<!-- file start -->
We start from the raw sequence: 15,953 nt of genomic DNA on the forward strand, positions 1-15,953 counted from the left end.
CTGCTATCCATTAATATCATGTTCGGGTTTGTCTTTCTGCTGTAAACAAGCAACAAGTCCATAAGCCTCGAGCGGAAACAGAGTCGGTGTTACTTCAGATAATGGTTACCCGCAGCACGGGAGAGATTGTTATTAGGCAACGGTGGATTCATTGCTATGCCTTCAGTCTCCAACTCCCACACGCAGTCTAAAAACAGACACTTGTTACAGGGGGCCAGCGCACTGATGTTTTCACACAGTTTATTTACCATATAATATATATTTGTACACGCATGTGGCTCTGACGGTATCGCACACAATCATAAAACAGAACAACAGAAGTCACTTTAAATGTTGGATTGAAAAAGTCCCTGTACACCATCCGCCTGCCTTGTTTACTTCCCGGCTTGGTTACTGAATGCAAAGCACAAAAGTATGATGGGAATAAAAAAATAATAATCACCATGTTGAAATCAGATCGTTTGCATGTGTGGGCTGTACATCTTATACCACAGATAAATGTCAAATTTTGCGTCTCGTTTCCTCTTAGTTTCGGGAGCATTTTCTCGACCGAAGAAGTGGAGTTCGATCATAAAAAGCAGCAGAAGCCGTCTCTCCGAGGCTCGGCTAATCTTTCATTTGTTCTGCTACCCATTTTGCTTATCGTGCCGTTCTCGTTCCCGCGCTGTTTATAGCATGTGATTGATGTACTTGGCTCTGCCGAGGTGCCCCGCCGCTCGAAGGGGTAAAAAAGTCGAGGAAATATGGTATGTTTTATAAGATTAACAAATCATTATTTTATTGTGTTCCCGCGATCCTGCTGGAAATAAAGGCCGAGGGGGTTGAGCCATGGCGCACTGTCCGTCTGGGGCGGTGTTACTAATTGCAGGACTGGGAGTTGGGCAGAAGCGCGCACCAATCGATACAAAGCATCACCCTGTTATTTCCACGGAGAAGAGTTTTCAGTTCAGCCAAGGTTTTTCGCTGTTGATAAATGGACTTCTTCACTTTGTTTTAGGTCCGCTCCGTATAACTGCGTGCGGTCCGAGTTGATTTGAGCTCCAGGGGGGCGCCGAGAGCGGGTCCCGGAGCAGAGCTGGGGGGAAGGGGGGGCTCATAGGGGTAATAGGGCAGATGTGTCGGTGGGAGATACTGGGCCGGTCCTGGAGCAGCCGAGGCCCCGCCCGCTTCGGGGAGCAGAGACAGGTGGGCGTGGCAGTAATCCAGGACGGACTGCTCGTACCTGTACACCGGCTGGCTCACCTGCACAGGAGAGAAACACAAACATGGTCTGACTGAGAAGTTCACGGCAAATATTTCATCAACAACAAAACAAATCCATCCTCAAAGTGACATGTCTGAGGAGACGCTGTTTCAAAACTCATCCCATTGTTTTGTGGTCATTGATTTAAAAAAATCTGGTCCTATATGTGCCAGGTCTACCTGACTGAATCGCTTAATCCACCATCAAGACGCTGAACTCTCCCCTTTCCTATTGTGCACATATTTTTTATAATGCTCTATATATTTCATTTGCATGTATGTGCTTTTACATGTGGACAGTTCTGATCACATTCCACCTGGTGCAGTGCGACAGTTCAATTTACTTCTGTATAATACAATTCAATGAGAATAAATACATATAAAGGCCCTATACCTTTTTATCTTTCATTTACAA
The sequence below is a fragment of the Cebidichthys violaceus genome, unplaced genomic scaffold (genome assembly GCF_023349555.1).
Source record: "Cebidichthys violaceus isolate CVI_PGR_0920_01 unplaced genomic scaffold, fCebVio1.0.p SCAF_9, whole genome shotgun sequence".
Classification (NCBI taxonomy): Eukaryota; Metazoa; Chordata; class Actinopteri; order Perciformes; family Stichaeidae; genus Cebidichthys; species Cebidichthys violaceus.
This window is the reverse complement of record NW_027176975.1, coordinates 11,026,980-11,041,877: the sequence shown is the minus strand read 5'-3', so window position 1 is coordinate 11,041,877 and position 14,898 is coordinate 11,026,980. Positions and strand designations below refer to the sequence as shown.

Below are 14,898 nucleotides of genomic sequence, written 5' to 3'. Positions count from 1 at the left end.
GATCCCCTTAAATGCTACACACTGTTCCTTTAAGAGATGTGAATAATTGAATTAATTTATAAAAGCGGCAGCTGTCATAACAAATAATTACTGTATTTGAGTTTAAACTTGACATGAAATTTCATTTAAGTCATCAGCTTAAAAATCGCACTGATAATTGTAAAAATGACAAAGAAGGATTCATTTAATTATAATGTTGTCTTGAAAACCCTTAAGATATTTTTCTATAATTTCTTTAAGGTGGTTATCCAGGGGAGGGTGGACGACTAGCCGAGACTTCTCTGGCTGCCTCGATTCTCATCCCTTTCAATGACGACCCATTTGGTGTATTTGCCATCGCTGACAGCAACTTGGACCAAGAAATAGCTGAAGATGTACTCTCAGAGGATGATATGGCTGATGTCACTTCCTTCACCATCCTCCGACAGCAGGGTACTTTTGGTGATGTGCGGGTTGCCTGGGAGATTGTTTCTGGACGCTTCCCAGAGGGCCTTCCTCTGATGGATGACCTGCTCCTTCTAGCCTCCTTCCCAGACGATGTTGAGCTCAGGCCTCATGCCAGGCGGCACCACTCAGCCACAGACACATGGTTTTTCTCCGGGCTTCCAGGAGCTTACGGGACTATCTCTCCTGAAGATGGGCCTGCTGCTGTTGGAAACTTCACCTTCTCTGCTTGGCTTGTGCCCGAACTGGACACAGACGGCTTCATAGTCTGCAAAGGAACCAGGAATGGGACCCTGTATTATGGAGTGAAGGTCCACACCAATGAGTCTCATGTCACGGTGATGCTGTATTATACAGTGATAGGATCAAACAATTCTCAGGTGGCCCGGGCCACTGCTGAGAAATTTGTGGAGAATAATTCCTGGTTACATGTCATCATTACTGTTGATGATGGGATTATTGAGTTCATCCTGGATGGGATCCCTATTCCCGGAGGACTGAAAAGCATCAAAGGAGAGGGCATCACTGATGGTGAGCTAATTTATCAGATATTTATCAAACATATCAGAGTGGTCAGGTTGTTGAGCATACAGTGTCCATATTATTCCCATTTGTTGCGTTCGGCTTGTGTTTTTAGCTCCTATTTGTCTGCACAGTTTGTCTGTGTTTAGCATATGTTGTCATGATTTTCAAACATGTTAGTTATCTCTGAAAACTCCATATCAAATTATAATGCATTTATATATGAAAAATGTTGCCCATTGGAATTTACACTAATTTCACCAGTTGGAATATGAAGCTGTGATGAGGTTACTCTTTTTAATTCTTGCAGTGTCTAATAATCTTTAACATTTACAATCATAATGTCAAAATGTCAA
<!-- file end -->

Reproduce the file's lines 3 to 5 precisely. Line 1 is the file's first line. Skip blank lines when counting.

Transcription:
The sequence below is a fragment of the Cebidichthys violaceus genome, unplaced genomic scaffold (genome assembly GCF_023349555.1).
Source record: "Cebidichthys violaceus isolate CVI_PGR_0920_01 unplaced genomic scaffold, fCebVio1.0.p SCAF_9, whole genome shotgun sequence".
Classification (NCBI taxonomy): Eukaryota; Metazoa; Chordata; class Actinopteri; order Perciformes; family Stichaeidae; genus Cebidichthys; species Cebidichthys violaceus.